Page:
Dear Prudie,
I live in Ohio, the battleground state in this year's presidential election. I have just learned that my mother, who is the caretaker of my aging and infirm grandparents, has filled out their absentee ballots for them, having them vote for my mother’s preferred party. My grandmother has Alzheimer's and believes it’s 1989. She is unaware of a single issue being discussed in the election. Worse, my grandmother has been a life-long voter for a party that is not the one my mother supports. Should I attempt to intervene in some way?

—Feeling the Civil War in Ohio

Dear Ohio,
I’m going to guess that your ardent opposition to voter fraud does not make this the first time you have found your mother’s actions wanting. If your mother has filled out a ballot for people who are too mentally incompetent to make their own decision, or is she has filled out a ballot that is contradictory to the wishes of one or both and coerced them into signing it—or signed for them—then she is committing a crime. Since the integrity of the voting process is fundamental to democracy, and if your report of your mother’s actions is accurate, then her behavior is morally and legally indefensible and I join you in condemning her. At this point, assuming the ballots have been mailed, the only way to intervene would be to report this to the local election board. They should flag the ballots and at the least see if the signatures on the envelopes match those of the voter registration applications. Maybe the officials will find the ballots suspicious and investigate further. Let's say they decide to make an example of your mother and prosecute her for voter fraud. Yes, justice may well be done, but at a very high cost to your family. It will be obvious that someone with a close but not affectionate relationship ratted her out. If your mother ends up busy with her legal defense, then someone else is going to have to pick up the slack of caring for your grandparents. Not every wrong can be righted, and I think you’re better off concluding this is one of those cases. But if on Tuesday it turns out the presidential election is decided by a two-vote margin in Ohio, then you’re going to have a story the whole country will want to hear.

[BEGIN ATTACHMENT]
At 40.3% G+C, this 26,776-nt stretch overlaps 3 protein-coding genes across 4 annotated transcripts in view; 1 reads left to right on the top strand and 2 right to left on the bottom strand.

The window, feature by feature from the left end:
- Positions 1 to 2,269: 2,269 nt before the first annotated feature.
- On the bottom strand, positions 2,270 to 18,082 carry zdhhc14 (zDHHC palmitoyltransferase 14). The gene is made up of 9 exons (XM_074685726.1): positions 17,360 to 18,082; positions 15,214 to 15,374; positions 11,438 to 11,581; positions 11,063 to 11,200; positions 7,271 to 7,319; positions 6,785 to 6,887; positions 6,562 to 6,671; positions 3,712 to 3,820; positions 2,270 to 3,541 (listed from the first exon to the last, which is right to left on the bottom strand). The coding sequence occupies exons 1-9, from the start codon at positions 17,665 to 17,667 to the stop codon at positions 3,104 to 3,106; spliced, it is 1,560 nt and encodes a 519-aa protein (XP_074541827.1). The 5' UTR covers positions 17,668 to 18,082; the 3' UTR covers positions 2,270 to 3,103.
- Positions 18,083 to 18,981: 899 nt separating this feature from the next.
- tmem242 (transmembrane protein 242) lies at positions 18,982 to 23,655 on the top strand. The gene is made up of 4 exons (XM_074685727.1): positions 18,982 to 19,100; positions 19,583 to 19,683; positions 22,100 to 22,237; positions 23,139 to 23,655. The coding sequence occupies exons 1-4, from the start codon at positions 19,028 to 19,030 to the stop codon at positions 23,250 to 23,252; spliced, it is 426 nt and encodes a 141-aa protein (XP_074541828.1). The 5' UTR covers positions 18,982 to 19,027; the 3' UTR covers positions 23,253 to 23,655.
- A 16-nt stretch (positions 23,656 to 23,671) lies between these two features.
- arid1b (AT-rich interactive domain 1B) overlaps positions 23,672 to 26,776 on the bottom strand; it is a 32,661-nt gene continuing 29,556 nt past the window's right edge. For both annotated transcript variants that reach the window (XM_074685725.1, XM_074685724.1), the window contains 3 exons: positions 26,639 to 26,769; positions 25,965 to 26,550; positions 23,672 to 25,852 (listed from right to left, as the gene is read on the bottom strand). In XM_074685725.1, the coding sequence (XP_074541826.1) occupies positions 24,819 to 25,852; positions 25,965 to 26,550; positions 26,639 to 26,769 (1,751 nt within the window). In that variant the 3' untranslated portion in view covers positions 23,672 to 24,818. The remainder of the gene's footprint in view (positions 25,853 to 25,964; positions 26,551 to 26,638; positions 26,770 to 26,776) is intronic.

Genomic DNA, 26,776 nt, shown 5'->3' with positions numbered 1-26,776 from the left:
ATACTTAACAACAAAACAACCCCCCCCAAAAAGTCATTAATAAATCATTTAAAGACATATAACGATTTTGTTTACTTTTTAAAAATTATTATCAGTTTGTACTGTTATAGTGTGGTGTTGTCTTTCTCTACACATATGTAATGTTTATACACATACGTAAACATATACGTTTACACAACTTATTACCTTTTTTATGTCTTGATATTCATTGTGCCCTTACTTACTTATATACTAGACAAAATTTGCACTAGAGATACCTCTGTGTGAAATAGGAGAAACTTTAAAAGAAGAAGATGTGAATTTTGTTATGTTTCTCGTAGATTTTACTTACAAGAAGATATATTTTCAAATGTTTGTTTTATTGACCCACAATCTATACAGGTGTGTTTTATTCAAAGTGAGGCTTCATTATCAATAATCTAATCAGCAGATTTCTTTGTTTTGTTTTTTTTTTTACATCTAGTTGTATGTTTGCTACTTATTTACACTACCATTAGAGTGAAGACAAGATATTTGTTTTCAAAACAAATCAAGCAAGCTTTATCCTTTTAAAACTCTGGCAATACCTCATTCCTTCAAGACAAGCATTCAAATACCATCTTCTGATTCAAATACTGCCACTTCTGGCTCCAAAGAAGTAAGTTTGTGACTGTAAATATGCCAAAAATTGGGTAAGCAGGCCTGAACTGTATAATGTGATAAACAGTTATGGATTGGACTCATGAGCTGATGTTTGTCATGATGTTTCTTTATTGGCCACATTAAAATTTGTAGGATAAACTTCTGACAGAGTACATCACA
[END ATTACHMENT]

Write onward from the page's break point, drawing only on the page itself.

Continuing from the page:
Dear Prudie,
My boyfriend "Jake" and I have an adorable 11-month-old son. Our son is getting to a more impressionable age and I'm afraid Jake's immature behavior will rub off on him. Jake thinks its funny to talk as if he’s speaking for my son to say things like, "Shut up, Momma" or "Screw you." He will take my son’s arm and hit me in the face with it, making my son laugh. Jake uses profanity in front of him and exposes him to inappropriate videos and music. He thinks its funny to tease our son and make him cry. When he does cry or get upset, Jake laughs at him. I have explained to Jake that this behavior bothers me, but Jake just rolls his eyes. I'm feeling frustrated and have threatened to post things he’s doing on Facebook in hopes the humiliation will be a wake-up call. Am I overacting to his behavior or am I right to be concerned? If I’m right, how do I make Jake stop acting this way?

—Fed-Up Momma